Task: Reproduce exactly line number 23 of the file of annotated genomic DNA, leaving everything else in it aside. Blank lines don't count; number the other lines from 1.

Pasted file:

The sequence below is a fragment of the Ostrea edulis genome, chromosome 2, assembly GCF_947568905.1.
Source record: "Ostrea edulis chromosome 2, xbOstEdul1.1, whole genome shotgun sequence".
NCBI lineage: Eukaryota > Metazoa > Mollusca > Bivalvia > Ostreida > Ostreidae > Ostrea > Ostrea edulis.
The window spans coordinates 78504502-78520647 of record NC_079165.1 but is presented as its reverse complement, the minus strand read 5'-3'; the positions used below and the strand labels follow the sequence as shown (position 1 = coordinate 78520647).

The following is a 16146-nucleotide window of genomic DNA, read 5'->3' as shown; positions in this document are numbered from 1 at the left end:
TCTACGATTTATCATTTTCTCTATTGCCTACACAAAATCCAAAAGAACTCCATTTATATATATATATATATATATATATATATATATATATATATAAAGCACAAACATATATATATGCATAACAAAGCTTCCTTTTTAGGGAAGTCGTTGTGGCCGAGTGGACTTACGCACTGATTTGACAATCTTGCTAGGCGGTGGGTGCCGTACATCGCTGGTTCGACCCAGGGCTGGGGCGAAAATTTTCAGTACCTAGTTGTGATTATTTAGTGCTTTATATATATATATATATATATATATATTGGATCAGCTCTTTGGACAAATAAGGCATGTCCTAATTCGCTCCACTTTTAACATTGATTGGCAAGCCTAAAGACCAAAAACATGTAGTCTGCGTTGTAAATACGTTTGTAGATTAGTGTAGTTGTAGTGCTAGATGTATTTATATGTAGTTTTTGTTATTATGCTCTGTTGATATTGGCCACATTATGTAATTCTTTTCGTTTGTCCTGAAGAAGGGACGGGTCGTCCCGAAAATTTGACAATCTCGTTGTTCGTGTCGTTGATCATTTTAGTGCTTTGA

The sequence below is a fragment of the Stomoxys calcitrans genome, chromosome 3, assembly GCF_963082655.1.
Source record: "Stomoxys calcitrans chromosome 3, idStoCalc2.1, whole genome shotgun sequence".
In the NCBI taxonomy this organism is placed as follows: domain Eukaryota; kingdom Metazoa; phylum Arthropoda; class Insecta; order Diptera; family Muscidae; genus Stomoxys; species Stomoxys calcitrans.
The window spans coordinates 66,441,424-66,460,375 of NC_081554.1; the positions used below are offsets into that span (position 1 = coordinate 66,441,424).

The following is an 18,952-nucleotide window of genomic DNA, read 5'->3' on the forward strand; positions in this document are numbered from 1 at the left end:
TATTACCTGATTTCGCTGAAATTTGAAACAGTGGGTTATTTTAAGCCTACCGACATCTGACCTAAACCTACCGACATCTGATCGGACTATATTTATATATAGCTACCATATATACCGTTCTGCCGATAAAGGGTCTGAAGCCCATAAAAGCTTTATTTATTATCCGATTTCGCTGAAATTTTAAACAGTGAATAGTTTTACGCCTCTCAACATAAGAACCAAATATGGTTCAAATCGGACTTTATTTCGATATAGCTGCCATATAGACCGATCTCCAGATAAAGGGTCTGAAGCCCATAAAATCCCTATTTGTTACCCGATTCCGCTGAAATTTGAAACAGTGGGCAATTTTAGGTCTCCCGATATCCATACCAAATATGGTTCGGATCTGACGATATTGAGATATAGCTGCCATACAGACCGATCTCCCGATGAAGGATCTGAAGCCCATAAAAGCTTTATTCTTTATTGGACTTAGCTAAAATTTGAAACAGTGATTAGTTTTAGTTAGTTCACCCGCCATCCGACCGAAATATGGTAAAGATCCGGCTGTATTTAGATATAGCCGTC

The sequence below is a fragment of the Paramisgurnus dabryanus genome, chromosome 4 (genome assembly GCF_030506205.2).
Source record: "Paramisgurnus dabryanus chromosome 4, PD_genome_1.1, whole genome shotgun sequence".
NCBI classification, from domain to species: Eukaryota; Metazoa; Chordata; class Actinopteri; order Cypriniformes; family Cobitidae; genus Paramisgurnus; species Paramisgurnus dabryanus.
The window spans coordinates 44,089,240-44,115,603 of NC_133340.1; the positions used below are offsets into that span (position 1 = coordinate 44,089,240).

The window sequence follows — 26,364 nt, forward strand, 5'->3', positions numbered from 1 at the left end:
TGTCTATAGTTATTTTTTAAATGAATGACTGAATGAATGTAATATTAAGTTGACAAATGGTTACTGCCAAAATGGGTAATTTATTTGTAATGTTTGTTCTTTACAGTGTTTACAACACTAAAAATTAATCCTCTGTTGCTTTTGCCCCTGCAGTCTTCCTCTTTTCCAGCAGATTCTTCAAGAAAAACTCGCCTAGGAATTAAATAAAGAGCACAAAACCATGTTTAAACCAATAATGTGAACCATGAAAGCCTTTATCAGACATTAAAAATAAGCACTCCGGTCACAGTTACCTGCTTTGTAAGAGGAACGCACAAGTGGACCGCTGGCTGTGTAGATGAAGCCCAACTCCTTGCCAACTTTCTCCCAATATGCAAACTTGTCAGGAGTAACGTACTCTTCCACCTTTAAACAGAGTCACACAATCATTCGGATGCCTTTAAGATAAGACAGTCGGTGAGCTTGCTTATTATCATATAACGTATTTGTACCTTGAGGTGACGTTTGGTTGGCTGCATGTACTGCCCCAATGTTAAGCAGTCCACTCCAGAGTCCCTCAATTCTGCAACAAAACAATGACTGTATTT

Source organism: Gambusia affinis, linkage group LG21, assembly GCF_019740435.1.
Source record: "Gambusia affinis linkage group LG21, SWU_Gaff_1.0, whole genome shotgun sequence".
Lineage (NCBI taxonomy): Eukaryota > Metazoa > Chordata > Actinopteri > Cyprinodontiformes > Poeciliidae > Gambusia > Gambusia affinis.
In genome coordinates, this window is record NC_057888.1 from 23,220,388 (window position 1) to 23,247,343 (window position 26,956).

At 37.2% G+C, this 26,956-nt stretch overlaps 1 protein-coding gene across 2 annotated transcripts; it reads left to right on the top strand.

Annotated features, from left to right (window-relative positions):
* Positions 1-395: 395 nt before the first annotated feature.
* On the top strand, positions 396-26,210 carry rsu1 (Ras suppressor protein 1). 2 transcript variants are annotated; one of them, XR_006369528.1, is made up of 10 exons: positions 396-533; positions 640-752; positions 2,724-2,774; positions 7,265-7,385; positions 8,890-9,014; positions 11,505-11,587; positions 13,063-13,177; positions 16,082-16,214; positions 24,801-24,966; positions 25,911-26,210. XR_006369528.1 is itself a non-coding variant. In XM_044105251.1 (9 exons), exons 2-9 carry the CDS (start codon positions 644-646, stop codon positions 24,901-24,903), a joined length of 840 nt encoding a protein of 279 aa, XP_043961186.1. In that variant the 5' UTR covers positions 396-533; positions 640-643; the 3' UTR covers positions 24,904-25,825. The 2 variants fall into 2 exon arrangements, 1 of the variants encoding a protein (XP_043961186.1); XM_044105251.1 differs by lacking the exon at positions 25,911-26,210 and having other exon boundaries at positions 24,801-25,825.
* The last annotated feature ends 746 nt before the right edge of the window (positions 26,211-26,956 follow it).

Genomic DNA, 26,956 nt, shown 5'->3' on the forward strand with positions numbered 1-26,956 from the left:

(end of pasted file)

At 37.2% G+C, this 26,956-nt stretch overlaps 1 protein-coding gene across 2 annotated transcripts; it reads left to right on the top strand.